CAGE received a letter from HM Treasury dated 14 March 2014, explaining that as Begg had been designated under Section 4(2) of the Terrorism Asset Freezing Act 2010, measures would need to be taken by the organisation to remove his name as a signatory to the account. The freezing, and ultimately closing of the CAGE account led to a loss of £3,000 per month in small standing order donations that had been set up by supporters of the organisation. This was exacerbated by two significant donors, The Joseph Rowntree Charitable Trust and the Roddick Foundation, not being able to provide us with funds that they had cleared to support the organisation. It also gave the perception that somehow, CAGE’s activities were suspect and delegitimized.

Dealing with the financial situation CAGE was forced to take a back seat as our colleague had also been detained by British police for suspected terrorism offences. Working day and night, our priorities were first and foremost to find Moazzam Begg legal representation; ensure his family were being taken care of; design a public campaign and bring communities across the United Kingdom together in support, and of course, to work for his release. CAGE’s resistance to the state lay in our confidence of Moazzam Begg as never having been interested in terrorism, and as someone who successfully managed to help young people steer away from violence as a solution to their problems. On 1 October 2013, charges were dropped against Begg (Casciani, 2013).

With no money coming into the organisation and no ability to access our funds, our staff of seven employees agreed to work without a salary to keep the organisation open for business. CAGE was forced to make its plight public through email shots and social media—expressing the need for emergency cash payments and even arranging for cash to be picked up from certain points in London. The organisation was able to raise enough to cover its running costs. CAGE has managed to continue for 3 years without a bank account, being reliant on cash donations to survive—all of which come from communities within the United Kingdom. CAGE resisted the state financially, by being reliant on its support base—one that does not donate in large amounts, but rather in small individual donation. So far, in the last 2 years alone, we have managed to raise over £400,000 this way; an indication, I believe, of how much support CAGE has at the grassroots level.

When the Muhamad Emwazi press conference was to take place the following year in February 2015, further pressure was applied to CAGE. Here, the Charity Commission wrote to the organisations that had previously funded CAGE and demanded that the organisations would never “associate” with CAGE again—even in the future. We decided to judicially review the decision of the Commission as it was felt that such a challenge would benefit other charities where the Charity Commission overstepped its boundaries (Ramesh, 2015b). At the High Court, the Charity Commission requested to settle out of court which we agreed to on the basis that certain express guarantees were given—the Commission agreed that they could not fetter the activities of foundations to fund CAGE (Ainsworth, 2015).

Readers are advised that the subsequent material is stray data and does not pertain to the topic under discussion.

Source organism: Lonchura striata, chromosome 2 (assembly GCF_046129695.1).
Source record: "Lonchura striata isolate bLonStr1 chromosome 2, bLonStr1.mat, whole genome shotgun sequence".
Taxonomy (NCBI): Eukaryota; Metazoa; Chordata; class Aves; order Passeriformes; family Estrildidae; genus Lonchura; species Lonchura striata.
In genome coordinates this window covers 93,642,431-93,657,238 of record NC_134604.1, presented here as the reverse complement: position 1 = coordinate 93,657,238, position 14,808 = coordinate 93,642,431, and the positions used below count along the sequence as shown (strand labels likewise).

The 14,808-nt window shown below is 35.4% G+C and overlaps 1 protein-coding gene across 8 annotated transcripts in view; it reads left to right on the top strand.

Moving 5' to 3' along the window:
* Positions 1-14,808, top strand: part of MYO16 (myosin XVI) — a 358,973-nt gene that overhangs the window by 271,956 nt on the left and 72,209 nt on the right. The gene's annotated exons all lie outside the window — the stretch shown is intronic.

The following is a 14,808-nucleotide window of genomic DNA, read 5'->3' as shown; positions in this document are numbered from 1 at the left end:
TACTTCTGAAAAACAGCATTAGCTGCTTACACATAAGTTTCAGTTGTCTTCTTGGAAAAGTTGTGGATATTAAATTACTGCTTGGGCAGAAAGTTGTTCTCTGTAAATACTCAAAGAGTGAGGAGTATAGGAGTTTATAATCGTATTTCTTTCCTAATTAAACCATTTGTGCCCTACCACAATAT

In subsequent revelations through the legal case, it was revealed the extent to which different parts of the state worked cooperatively to undermine CAGE’s work by placing pressure on the Charity Commission to shut down the organisation’s funding—this was particularly telling through political lobbying by members of Parliament (Cook, 2015). The victory though was not just in the favour of CAGE but in the interests of the whole charity sector. It showed that the actions of a small organisation brave enough to challenge undue influence can have a positive impact for the whole of civil society. The intervention by the Charity Commission would become only one example of how the state has the ability to interfere with the activities of civil society, but with the Prevent strategy, a part of the UK government’s wider CONTEST counter-terrorism policy, there were wider ways in which the state has sought to undermine resistance and, by default, undermine the small amount of freedom within civil society as a whole.

Learning from our actions (on our own terms)

The commitment CAGE has to its ethics has meant that on occasion, we have not been able to play by the standard of behaviour “expected” of Muslims in the United Kingdom. This does not mean however that we are not willing to be reflexive about where we have made mistakes—evidenced by CAGE conducting an external review that was published publicly after the period of media vilification because of the Muhammad Emwazi press conference. It was an exercise in self-reflection and accountability. As an organisation that is funded by the donations of the public, we felt we had a duty to catalogue and learn from our mistakes (Ramesh, 2015a, b) as well as hold ourselves to account and fulfil our ethical obligations. Outside of the beating drums of those who used the occasion to demonise us, there were friendly voices who continue to support CAGE, but questioned the way in which we made our decisions surrounding the press conference. We listened to those voices carefully and responded appropriately considering the publicity that surrounded CAGE’s work. Thus, recognition of our mistakes was on our own terms, and despite the vilification, the public continued to support CAGE both actively and financially.